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Publication numberUS4451739 A
Publication typeGrant
Application numberUS 06/240,379
Publication dateMay 29, 1984
Filing dateMar 4, 1981
Priority dateMar 8, 1980
Fee statusLapsed
Also published asDE3008992A1, DE3008992C2, EP0035670A1, EP0035670B1
Publication number06240379, 240379, US 4451739 A, US 4451739A, US-A-4451739, US4451739 A, US4451739A
InventorsRichard Christ, Hartmut Kroll
Original AssigneeRichard Christ, Hartmut Kroll
Export CitationBiBTeX, EndNote, RefMan
External Links: USPTO, USPTO Assignment, Espacenet
Container for radioactive materials
US 4451739 A
Abstract
Containers for the transportation and/or storage of radioactive materials, particularly irradiated fuel elements needing a shielding for keeping back the radioactive rays. Previously known shieldings cannot be adjusted optimally to the activity of the material being transported. A good adjustment can be attained by applying the shielding entirely or partially as metal casing on the container.
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Claims(7)
What is claimed is:
1. A container for radioactive material having an interior for receiving radioactive material and an exterior surface, at least part of said exterior surface having gamma ray absorbing means removably mounted thereon to a depth sufficient to absorb gamma radiation from the radioactive material disposed within said container, said gamma ray absorbing means comprising wire means wrapped around the exterior surface of said container with a plurality of wraps, and said container also being provided with cooling flanges which are at least partially embedded in said wire means.
2. The container of claim 1 wherein said wire is steel wire.
3. The container as claimed in claim 1 wherein said metal layers are confined between sheets adjacent the top and bottom of said container.
4. The container as claimed in claim 1 wherein there are hollow spaces between said layers of metal and said hollow spaces are filled with neutron shielding material.
5. The container as claimed in claim 4 wherein said neutron shielding material is in the form of mats or films.
6. A method of shielding a container for radioactive material, the container being of the type having an interior for receiving the radioactive material and an exterior surface, the method comprising the steps of wrapping the exterior surface with metal wire to a thickness sufficient to absorb gamma radiation from the radioactive material disposed within said container.
7. The method as claimed in claim 6 including the step of providing hollow spaces between the wrapped wires and filling the hollow spaces with neutron absorbing material.
Description
BACKGROUND OF THE INVENTION

The invention is directed to a container having a variable shielding and the necessary equipment for the transportation and/or the storage of radioactive materials, especially of irradiated fuel elements from nuclear reactors.

For the transportation and storage of irradiated or spent fuel elements from nuclear reactors there are needed containers which retain the radioactivity of the materials. Therefore there are severe requirements in the construction of there containers, above all those which concern the industructability of the container in accidents and the protection of the environment from radioactive rays. Therefore the container for the transportation and storage of irradiated fuel elements must be constructed stable and strong and must offer a protection form radioactive rays. Thereby, however, the material for the radioactive shielding should be so selected that the weight of the shielding which makes up the greatest part of the weight of the transportation container, for economical reasons is held as small as possible. Besides attention must be paid that the heat of decay of the transported or stored fuel elements can be safely drawn off to the outside.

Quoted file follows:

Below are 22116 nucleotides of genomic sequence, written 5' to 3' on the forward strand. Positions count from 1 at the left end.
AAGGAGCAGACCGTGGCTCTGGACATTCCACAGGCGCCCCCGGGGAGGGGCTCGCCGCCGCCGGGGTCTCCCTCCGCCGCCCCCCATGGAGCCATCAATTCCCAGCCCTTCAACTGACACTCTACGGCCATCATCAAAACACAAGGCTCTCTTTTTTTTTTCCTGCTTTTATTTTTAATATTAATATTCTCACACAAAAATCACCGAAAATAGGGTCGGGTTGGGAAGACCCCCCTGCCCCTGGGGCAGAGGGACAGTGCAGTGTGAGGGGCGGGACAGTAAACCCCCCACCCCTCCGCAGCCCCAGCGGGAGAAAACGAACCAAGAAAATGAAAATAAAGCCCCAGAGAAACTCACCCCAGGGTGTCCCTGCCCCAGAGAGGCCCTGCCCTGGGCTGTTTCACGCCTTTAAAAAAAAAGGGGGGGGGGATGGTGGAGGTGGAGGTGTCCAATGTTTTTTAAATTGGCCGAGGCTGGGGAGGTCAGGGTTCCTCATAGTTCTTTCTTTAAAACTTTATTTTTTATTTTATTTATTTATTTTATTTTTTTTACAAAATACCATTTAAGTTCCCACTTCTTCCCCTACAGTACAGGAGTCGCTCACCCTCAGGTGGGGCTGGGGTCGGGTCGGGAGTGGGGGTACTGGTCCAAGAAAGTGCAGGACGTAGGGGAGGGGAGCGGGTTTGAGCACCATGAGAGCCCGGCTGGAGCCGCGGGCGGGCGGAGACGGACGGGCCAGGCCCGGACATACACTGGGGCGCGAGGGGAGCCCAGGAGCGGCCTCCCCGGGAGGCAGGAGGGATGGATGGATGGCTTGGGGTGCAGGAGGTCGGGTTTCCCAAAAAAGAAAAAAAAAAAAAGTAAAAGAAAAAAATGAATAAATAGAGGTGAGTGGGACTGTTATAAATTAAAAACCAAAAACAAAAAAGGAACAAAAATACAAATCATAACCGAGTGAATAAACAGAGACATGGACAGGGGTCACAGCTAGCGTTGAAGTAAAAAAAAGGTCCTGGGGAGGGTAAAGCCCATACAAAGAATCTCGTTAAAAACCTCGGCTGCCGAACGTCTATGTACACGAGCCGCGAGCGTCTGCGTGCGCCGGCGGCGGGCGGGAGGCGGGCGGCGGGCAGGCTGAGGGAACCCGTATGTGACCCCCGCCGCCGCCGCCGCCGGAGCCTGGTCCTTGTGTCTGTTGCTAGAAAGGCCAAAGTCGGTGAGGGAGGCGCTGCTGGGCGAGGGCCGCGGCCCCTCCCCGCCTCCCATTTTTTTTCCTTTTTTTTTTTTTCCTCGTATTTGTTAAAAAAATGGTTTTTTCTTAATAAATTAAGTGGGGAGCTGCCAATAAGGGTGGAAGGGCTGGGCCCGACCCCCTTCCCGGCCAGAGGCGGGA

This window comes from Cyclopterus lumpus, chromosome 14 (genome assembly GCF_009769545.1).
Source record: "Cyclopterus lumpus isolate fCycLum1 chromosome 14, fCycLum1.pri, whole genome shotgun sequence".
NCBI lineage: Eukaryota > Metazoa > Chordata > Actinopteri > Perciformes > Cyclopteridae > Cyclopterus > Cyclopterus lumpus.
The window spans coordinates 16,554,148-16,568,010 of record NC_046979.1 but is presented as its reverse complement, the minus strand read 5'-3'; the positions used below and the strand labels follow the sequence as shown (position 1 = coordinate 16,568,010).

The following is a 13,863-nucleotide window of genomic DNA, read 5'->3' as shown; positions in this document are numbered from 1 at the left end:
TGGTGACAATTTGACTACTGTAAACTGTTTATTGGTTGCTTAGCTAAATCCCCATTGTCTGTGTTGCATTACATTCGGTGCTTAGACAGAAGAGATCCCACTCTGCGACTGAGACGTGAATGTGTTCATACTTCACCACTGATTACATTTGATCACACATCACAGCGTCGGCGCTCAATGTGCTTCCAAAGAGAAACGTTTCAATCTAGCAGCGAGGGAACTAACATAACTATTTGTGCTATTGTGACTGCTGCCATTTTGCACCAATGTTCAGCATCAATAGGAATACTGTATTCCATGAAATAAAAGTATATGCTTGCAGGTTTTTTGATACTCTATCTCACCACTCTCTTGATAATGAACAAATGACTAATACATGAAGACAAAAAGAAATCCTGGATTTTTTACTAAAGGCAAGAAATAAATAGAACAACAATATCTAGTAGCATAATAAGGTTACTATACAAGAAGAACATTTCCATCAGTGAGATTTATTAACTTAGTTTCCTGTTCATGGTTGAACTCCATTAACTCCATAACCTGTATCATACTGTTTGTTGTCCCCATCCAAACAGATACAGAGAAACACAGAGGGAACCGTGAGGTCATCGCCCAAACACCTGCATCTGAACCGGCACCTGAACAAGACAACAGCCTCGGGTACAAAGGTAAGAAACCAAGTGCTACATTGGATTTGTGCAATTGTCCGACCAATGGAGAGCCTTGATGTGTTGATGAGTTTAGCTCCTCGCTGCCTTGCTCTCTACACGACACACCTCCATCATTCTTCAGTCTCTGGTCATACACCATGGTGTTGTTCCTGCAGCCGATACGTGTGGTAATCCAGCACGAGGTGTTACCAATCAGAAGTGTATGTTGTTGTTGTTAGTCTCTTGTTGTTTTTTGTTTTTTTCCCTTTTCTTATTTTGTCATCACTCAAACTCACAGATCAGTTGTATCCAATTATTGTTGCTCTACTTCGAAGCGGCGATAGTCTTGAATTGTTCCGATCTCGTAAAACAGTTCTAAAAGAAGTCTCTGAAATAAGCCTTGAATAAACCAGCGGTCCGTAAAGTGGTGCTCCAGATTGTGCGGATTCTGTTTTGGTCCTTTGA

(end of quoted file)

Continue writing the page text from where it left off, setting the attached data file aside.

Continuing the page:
The shielding of the container must retain the entire biologically active radiation, which preferably is done by means of a jacket made of uranium, lead, or steel which above all, absorbs the gamma radiation. Additionally, there is the neutron shielding which usually is applied between the cooling flanges, occasionally also, in channels of the container support.

A disadvantage of known container shielding is that the thickness of the shielding against the radioactive gamma radiation corresponds to the maximum case provided for the transportation or storage. However, in a large part of the transportation and in employment as storage container, e.g. spent fuel elements are contained which are already so far faded away in the fuel element storage basins of the nuclear power plant that in these cases the shielding is over-dimensioned. In such cases, there thus results unnecessarily high costs of production and transportation. Therefore it has already been proposed to apply hollow bodies filled with neutron shielding material and providing cooling flanges to an impervious container base. However, there is the disadvantage that while there is attained a variance in the withdrawal of heat and in given case in the neutron shielding there is practically nil in the shielding against gamma radiation.

Furthermore, there are also known two-part shielding containers which consist of a relatively simply constructed thin walled inner container having barrier functions which is located interchangeably in an outer container having shielding functions and having cooling flanges whereby according to the radioactive inventory of the inner container there is used another outer container designed in each case for the radioactive inventory. However, the considerable difficulties resulting from the reloading as well as the high costs of the numerous heavy and expensive outer containers which must be furnished.